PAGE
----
I move: "That the Bill be now read a Second Time."
A number of people who are affected by this issue are on their way to the Gallery. I will start by giving an example. As the law currently stands, two children could be born tomorrow side by side in a hospital. They could go to the same crèche, the same school, have the same group of friends and the same interests socially, culturally etc. They could both consider themselves to be absolutely Irish. However, and this is not a worst-case scenario – I will deal with some of the worst-case scenarios later – when they reach 18, one could have significantly fewer rights than the other. One of these two babies born side by side, growing up together for 18 years, could be entitled to the free fees scheme for third level education, to an automatic right to work and to the right to vote. However, the other could be denied the right to access to free third level education, to the automatic right to work and to the right to vote. Why? It is because if the second child did not have Irish parents, they could be denied the right to citizenship at birth. This is discrimination, pure and simple. It is discrimination not on the basis of anything to do with the child or anything the child has ever done but on the basis of where their parents are from. It is an unjust discrimination which this Bill aims to end and to which I hope this House will agree.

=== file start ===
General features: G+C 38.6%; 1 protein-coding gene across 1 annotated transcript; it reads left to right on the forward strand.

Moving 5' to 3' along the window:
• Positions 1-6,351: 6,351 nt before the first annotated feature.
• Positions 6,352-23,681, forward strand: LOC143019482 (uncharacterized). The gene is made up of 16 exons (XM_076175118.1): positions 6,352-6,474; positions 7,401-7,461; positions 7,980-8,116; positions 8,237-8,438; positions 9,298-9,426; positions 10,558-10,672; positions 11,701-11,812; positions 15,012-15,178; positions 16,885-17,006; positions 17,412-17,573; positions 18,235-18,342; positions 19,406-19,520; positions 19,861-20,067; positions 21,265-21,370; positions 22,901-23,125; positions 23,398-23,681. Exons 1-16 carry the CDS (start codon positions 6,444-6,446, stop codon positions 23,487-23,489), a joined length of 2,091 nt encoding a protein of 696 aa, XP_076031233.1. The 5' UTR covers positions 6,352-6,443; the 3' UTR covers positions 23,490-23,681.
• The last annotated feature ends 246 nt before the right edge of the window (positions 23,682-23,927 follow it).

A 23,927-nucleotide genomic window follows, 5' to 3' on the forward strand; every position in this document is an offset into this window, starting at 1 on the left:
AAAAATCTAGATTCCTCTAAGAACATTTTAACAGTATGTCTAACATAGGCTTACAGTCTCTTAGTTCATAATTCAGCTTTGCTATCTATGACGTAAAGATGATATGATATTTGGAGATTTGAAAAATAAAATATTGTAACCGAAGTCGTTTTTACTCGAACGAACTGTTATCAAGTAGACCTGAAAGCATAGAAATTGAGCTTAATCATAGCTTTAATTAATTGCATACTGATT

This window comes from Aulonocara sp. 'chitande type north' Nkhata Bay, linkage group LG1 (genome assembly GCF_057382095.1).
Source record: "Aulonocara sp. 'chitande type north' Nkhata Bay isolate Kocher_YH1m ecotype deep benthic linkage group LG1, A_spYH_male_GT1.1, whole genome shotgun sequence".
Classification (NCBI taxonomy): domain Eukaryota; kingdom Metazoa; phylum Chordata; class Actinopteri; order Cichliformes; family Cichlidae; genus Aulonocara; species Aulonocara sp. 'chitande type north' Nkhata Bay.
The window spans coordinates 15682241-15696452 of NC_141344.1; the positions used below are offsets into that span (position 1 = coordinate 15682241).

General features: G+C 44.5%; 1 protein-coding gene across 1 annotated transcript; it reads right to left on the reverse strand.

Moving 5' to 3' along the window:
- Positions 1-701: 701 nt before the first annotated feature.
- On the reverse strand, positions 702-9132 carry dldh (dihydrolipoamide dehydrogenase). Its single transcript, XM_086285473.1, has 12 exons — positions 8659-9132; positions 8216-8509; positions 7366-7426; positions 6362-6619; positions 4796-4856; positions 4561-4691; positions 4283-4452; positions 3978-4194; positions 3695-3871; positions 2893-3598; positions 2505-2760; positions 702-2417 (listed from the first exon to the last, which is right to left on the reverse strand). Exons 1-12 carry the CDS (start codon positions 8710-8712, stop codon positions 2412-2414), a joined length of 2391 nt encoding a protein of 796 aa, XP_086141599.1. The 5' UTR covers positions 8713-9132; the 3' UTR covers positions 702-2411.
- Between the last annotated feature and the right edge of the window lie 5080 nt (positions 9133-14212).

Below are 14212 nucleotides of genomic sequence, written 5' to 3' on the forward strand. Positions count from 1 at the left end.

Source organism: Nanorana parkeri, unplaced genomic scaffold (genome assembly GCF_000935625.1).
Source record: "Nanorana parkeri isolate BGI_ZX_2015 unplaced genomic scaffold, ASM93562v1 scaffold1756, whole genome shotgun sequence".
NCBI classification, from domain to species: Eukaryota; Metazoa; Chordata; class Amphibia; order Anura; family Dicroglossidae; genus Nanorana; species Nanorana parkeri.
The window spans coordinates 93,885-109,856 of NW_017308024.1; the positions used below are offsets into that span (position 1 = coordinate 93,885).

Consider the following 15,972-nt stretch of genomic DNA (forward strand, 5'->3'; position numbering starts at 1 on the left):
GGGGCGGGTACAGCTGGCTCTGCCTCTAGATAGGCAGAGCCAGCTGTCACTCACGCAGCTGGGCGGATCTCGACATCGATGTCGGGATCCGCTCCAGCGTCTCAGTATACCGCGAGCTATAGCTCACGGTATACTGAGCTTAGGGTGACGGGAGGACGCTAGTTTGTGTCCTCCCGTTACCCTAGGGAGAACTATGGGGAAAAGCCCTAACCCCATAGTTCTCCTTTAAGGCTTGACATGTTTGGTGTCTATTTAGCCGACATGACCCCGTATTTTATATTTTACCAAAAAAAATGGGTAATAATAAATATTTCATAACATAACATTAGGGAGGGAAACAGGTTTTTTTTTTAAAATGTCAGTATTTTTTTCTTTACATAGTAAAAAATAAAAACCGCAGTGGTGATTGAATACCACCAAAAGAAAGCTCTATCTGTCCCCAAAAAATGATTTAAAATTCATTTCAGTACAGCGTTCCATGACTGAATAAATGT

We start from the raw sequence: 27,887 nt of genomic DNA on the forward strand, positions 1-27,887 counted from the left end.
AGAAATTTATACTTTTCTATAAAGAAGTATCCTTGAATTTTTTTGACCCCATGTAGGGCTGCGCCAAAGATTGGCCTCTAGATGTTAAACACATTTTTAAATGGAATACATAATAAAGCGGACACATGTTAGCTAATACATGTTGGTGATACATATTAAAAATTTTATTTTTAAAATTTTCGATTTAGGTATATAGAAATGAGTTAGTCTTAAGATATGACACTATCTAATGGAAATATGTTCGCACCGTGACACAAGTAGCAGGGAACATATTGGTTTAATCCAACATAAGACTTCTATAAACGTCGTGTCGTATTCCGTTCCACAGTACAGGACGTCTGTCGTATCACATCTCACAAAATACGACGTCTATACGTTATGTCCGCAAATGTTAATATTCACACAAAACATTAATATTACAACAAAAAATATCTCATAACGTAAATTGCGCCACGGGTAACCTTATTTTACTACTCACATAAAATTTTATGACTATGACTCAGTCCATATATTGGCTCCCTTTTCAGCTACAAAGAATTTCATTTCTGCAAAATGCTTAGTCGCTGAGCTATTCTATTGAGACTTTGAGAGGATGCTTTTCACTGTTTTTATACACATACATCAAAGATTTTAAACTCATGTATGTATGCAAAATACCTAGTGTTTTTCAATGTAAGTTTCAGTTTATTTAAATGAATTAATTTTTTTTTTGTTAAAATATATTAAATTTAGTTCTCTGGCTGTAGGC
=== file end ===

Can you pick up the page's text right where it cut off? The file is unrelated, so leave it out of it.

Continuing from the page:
Before I move on to the substance of the Bill, I want to ask a question about the way the Minister is answering parliamentary questions on this issue. Yesterday, Deputy Coppinger received a reply to a parliamentary question from the Minister for Justice and Equality stating that "Data in relation to those under 18 who were born in Ireland is not captured in a systematic manner as it is not directly applicable to consideration of the grant of naturalisation." He then outlined that just under 1,400 children in 2017 and just under 1,300 in 2018 were granted citizenship. While the Minister said yesterday that he does not keep records of the numbers of Irish-born children being naturalised, in a reply on 17 January 2017, two years ago precisely, the then Tánaiste did outline the numbers born here between 2010 and 2016. That figure is almost 6,500.
While the Government does not seem to keep records of this, and I question the reason for that, we are looking at thousands of children who are affected. The statistics on naturalisation would likely refer to those with parents from outside the EU or EEA. It is likely that there are many more who do not go through naturalisation as they have citizenship of an EU or EEA country through their parents.
I will outline the provisions of the Bill simply and briefly. I welcome those activists and those involved in the Migrant Rights Centre Ireland, including Tina, whose son is directly affected. Tina is a woman who lives in direct provision, whose son was born here, who is not entitled to the rights of those who were born to Irish parents because of the discrimination in the existing legislation. The Bill is extremely simple. It would remove the changes made to birthright citizenship in the 2004 Act. It would re-establish the entitlement of all people born on the island of Ireland to citizenship, and make consequential changes to other aspects of the Irish Nationality and Citizenship Acts.